Blue Angel Gallery

Blue Angel Gallery

It’s been five months since I was on the monthly art crawl on James Street North here in Hamilton. Things are changing on the street at the same accelerated rate that I have witnessed over the last twenty years in Costa Rica. Down there, if I let a couple years pass before returning to a beach or town that has caught the eye of foreigners and developers, there will be no end to the new restaurants, hotels and attractions that have sprouted up in my absence.

Victoria and Deborah Pearce gallery

Victoria and Deborah Pearce gallery

I’m now watching this same change coming to James Street North. A few months means there will be a lot of new entrepreneurs – artists, shop owners, restauranteurs – taking a shot at being part of the big wave of excitement, taking advantage of what will probably be a great investment in their own future as well as in the health of the city around them. I suspect that the price of the old buildings right on James is increasing as the availability is decreasing, and some of the new businesses are around the corner or one block further down from the main part of the bustle. That just means that the neighbourhood grows a little longer and wider.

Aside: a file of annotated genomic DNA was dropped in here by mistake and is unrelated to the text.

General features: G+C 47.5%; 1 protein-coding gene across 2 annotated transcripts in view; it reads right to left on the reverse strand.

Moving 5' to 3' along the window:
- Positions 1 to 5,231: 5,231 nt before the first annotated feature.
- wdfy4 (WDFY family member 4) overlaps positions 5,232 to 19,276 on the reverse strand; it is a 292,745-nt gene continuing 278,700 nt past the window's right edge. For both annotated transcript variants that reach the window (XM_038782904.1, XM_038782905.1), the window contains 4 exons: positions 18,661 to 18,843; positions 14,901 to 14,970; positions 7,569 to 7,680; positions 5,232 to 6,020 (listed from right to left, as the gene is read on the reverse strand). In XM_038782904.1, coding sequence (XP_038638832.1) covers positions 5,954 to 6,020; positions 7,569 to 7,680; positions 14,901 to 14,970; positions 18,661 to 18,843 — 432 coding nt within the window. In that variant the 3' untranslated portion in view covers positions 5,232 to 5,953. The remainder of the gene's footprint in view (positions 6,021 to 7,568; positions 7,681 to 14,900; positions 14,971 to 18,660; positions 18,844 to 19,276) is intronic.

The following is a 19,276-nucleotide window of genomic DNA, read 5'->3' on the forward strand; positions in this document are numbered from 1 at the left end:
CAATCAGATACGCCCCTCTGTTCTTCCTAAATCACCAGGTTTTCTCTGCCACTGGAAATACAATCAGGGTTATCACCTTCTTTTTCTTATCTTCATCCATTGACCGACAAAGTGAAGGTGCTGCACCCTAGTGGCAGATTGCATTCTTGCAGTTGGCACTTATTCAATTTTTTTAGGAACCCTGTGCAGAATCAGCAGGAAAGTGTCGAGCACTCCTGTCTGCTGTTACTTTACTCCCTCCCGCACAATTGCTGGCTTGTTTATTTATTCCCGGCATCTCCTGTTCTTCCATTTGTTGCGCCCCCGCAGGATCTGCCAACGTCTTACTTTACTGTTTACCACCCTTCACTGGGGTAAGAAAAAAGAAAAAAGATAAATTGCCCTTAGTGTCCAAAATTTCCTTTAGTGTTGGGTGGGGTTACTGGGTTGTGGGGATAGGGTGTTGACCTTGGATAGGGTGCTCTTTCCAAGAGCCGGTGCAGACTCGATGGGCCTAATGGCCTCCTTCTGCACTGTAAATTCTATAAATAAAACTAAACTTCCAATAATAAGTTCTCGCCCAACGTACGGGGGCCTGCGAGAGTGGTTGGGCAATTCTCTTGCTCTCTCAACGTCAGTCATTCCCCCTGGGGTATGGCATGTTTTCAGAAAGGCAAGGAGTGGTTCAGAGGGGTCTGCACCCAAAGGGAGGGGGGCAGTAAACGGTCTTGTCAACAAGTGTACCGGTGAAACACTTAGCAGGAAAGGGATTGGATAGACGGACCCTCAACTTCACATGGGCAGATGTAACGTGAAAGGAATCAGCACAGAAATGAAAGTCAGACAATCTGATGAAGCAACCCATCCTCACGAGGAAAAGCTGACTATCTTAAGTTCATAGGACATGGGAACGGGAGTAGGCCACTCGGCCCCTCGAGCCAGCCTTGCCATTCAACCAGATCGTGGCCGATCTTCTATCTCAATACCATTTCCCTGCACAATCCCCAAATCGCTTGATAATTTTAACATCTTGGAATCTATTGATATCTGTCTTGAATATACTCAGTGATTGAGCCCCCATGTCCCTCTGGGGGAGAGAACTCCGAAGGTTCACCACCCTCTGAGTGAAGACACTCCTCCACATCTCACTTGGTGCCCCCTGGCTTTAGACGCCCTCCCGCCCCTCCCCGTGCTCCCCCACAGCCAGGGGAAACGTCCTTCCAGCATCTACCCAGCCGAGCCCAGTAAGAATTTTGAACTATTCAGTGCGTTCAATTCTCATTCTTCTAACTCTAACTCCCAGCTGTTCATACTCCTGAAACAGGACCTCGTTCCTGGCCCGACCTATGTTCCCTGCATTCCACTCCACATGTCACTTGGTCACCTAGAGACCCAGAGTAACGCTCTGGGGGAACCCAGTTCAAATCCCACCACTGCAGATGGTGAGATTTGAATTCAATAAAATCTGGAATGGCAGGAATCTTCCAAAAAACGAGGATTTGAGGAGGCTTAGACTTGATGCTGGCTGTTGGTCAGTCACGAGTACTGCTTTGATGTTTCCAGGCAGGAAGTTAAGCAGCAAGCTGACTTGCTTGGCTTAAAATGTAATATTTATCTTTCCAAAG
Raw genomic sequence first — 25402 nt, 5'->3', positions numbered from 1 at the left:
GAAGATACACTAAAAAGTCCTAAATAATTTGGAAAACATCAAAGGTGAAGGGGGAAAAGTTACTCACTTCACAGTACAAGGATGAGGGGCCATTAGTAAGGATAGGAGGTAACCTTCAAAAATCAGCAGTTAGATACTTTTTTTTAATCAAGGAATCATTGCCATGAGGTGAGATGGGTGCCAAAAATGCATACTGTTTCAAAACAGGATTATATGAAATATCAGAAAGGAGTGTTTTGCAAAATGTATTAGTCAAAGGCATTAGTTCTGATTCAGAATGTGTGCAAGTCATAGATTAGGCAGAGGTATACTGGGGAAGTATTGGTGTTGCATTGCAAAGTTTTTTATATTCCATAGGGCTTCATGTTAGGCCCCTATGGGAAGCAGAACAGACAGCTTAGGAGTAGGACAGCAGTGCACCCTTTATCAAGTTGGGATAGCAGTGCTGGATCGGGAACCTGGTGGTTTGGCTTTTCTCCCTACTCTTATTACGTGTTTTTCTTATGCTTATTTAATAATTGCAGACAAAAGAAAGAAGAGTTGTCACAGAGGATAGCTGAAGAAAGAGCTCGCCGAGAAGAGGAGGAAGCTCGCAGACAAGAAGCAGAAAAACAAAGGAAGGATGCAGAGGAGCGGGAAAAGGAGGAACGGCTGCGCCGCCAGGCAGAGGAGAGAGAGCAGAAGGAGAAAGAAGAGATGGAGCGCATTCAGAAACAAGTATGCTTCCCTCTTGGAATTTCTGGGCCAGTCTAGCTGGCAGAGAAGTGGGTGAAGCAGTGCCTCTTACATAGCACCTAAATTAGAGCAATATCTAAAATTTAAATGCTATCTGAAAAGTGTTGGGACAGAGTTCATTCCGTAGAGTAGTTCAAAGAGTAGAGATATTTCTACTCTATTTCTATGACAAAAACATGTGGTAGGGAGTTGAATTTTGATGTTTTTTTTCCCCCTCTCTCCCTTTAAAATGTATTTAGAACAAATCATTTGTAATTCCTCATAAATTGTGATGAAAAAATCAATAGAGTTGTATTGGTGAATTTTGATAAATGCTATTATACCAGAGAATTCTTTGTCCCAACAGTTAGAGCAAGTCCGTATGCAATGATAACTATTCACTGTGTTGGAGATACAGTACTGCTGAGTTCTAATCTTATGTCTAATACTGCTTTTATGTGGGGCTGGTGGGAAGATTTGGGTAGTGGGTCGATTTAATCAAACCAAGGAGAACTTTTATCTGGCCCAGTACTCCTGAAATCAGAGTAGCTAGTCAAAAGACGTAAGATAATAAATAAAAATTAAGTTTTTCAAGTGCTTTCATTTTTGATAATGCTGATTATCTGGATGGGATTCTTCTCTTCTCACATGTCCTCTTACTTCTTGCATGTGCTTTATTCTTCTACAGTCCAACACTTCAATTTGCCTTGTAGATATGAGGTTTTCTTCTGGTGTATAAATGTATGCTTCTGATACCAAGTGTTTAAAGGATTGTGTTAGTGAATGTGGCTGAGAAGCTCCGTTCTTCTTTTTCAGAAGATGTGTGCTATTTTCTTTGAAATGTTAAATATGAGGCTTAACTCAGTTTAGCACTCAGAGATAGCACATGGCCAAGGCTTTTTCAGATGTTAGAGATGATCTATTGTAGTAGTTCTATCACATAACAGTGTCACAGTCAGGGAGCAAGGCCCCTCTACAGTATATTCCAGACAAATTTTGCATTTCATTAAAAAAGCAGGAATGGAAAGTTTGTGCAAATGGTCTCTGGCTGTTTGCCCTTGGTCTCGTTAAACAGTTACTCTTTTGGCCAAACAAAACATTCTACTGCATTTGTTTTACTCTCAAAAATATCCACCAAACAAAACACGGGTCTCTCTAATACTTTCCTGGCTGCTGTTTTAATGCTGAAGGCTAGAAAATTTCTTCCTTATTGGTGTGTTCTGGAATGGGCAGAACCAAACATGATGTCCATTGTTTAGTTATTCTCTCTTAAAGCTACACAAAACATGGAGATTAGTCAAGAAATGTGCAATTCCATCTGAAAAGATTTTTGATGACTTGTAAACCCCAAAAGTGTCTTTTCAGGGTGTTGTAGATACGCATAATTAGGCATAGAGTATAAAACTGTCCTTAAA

Hotel Hamilton

Hotel Hamilton

The James Street North Art Crawl has been building its head of steam over about three years (I’ve written about it before – see post: The James Street North Art Crawl.) Now the good folk at Sonic Unyon and other neighbourhood businesses got the idea to blow a little harder and created the SUPER Art Crawl. Part of the idea was to keep bringing new people into this part of the downtown of Hamilton, the urban core having been under attack from within and without for years.

It is common to hear people complain about Hamilton in general and its downtown specifically. The city council has been either hopelessly inept or simply without a modern intelligent vision that will work in rejuvenating the urban core. Instead of bringing life back into the old buildings they are left to partially fall down so that they can then be condemned and torn down. Eventually the brick-strewn empty lot might be replaced by a shiny, new building. This might satisfy the needs of developers but doesn’t do much for the soul of the city.waterfront